The Resource [Letter to] My dear Lizzy & Anne

[Letter to] My dear Lizzy & Anne

Label
[Letter to] My dear Lizzy & Anne
Title
[Letter to] My dear Lizzy & Anne
Creator
Contributor
Recipient
Subject
Genre
Language
eng
Member of
Cataloging source
BRL
http://library.link/vocab/creatorDate
1806-1885
http://library.link/vocab/creatorName
Chapman, Maria Weston
Index
no index present
Literary form
letters
Nature of contents
dictionaries
http://library.link/vocab/relatedWorkOrContributorDate
  • d. 1879
  • b. 1831
http://library.link/vocab/relatedWorkOrContributorName
  • Dicey, Anne Greene Chapman
  • Laugel, Elizabeth Bates Chapman
http://library.link/vocab/subjectName
  • Chapman, Maria Weston
  • Dicey, Anne Greene Chapman
  • Laugel, Elizabeth Bates Chapman
  • Brown, John
  • Laugel, Leonce
  • Pierce, Elliot
  • Antislavery movements
  • Women abolitionists
  • United States
Label
[Letter to] My dear Lizzy & Anne
Link
Instantiates
Publication
Note
  • Holograph, signed with intials
  • In this letter, Maria Weston Chapman writes: "I see nobody but the Foreigners, who does not expect to crush the rebellion shortly;--Except Elliot Pierce, who dined here the other day, at a little family dinner-party." Chapman was glad to hear Elliot Pierce's opinion that the war will be long, "for if closed up now, it would be on the basis of the status quo." The rebels are encouraged by the New York election, "which fills the next Congress with secession favourers." Chapman mentions "a very pretty hymn" which appeared in the Republican papers; she criticizes a poetic discrepancy in this hymn. She tells about the singing of the "John Brown chorus." Elliot Pierce showed the belt through which the bullet that wounded him passed. Little Henry [Chapman] sends his love to Leonce [Laugel]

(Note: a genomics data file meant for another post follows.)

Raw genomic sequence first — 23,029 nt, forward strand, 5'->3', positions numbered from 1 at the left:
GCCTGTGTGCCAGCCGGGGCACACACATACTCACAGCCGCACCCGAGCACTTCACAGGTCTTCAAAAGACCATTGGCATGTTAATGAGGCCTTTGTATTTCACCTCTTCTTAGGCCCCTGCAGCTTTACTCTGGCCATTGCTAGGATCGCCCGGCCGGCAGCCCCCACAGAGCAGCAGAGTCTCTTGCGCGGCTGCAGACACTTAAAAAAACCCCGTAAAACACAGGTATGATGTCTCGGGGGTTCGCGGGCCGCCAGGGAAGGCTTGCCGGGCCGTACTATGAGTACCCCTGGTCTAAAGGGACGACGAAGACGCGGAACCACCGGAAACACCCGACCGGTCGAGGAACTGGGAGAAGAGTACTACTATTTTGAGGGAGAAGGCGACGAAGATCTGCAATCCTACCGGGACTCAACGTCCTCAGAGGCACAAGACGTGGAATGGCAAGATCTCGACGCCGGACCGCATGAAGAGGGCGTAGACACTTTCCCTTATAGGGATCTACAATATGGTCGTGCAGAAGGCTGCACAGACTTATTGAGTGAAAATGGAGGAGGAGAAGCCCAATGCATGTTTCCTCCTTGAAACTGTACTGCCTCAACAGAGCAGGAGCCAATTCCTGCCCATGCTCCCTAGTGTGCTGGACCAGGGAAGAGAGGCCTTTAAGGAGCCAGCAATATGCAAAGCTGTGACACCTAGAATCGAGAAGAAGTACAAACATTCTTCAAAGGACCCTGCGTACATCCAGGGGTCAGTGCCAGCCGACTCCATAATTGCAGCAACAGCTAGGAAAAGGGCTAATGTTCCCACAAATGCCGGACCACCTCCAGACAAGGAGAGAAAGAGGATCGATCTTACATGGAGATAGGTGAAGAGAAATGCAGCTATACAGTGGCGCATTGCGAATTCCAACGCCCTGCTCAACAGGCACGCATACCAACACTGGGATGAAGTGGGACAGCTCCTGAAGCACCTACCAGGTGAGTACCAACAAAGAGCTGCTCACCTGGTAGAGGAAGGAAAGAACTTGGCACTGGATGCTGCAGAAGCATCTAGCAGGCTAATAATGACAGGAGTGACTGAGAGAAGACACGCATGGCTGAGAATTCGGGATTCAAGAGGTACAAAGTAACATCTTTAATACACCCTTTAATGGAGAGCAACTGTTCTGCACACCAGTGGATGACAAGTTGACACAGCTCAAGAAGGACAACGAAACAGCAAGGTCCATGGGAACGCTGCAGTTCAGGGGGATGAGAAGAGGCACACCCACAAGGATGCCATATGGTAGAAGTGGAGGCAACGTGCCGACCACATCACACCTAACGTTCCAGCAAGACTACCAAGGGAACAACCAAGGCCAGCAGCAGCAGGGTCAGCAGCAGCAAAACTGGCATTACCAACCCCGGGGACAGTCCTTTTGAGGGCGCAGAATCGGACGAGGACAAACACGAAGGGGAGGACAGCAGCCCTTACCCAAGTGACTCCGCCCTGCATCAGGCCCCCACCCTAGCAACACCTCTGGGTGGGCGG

Extent
1 online resource (1 leaf (4 pages))
Form of item
online
Specific material designation
remote
Label
[Letter to] My dear Lizzy & Anne
Link
Publication
Note
  • Holograph, signed with intials
  • In this letter, Maria Weston Chapman writes: "I see nobody but the Foreigners, who does not expect to crush the rebellion shortly;--Except Elliot Pierce, who dined here the other day, at a little family dinner-party." Chapman was glad to hear Elliot Pierce's opinion that the war will be long, "for if closed up now, it would be on the basis of the status quo." The rebels are encouraged by the New York election, "which fills the next Congress with secession favourers." Chapman mentions "a very pretty hymn" which appeared in the Republican papers; she criticizes a poetic discrepancy in this hymn. She tells about the singing of the "John Brown chorus." Elliot Pierce showed the belt through which the bullet that wounded him passed. Little Henry [Chapman] sends his love to Leonce [Laugel]
Extent
1 online resource (1 leaf (4 pages))
Form of item
online
Specific material designation
remote

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